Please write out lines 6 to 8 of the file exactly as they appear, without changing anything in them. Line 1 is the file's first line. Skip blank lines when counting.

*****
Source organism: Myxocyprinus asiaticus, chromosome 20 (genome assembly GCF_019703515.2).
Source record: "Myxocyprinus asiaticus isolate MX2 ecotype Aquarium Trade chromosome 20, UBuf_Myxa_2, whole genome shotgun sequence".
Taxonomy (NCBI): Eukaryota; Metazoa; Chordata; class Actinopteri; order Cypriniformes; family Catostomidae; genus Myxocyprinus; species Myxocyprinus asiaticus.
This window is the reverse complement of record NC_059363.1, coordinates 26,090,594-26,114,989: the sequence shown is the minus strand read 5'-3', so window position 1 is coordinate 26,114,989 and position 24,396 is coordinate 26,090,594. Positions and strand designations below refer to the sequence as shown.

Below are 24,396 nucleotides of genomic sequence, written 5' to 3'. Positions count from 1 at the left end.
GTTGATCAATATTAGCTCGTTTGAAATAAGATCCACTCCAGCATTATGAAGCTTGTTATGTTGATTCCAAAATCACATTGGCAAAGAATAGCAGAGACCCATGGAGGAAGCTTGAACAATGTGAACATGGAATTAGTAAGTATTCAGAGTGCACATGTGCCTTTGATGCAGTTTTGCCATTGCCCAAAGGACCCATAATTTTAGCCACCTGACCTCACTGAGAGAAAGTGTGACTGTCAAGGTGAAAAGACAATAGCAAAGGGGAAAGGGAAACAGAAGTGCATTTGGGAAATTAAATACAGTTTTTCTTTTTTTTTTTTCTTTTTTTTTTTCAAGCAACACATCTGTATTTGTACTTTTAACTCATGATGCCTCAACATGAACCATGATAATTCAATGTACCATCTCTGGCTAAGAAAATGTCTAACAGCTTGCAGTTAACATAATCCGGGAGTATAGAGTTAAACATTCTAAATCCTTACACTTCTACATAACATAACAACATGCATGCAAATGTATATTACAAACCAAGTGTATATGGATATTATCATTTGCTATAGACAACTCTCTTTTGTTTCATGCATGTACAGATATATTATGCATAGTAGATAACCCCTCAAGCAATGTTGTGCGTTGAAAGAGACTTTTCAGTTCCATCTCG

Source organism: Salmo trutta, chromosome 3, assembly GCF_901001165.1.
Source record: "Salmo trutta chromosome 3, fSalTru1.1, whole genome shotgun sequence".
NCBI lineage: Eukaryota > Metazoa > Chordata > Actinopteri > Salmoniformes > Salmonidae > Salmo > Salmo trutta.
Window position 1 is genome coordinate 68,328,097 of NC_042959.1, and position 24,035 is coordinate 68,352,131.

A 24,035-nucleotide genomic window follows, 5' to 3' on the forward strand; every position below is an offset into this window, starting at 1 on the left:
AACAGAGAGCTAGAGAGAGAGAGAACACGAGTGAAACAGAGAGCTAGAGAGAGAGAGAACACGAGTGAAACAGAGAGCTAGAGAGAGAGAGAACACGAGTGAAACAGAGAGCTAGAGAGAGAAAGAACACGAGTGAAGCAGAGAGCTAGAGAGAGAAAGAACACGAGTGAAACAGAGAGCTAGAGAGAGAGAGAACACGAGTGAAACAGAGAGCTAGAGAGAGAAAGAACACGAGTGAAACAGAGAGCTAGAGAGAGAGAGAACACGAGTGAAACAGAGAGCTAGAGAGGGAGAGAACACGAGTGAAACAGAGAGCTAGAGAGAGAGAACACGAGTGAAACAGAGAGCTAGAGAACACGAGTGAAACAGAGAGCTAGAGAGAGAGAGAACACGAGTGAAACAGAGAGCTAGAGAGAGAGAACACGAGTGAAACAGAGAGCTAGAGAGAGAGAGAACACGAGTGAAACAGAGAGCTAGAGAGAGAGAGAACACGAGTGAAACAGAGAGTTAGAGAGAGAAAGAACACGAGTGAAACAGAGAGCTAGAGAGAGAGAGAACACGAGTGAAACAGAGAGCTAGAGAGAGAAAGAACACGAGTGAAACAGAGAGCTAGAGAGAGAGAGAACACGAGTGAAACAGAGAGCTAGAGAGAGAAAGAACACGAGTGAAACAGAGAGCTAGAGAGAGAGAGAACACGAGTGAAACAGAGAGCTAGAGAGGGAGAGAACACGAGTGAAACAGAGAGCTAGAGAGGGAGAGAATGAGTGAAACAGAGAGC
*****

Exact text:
GTTGATCAATATTAGCTCGTTTGAAATAAGATCCACTCCAGCATTATGAAGCTTGTTATGTTGATTCCAAAATCACATTGGCAAAGAATAGCAGAGACCCATGGAGGAAGCTTGAACAATGTGAACATGGAATTAGTAAGTATTCAGAGTGCACATGTGCCTTTGATGCAGTTTTGCCATTGCCCAAAGGACCCATAATTTTAGCCACCTGACCTCACTGAGAGAAAGTGTGACTGTCAAGGTGAAAAGACAATAGCAAAGGGGAAAGGGAAACAGAAGTGCATTTGGGAAATTAAATACAGTTTTTCTTTTTTTTTTTTCTTTTTTTTTTTCAAGCAACACATCTGTATTTGTACTTTTAACTCATGATGCCTCAACATGAACCATGATAATTCAATGTACCATCTCTGGCTAAGAAAATGTCTAACAGCTTGCAGTTAACATAATCCGGGAGTATAGAGTTAAACATTCTAAATCCTTACACTTCTACATAACATAACAACATGCATGCAAATGTATATTACAAACCAAGTGTATATGGATATTATCATTTGCTATAGACAACTCTCTTTTGTTTCATGCATGTACAGATATATTATGCATAGTAGATAACCCCTCAAGCAATGTTGTGCGTTGAAAGAGACTTTTCAGTTCCATCTCG

Source organism: Salmo trutta, chromosome 3, assembly GCF_901001165.1.
Source record: "Salmo trutta chromosome 3, fSalTru1.1, whole genome shotgun sequence".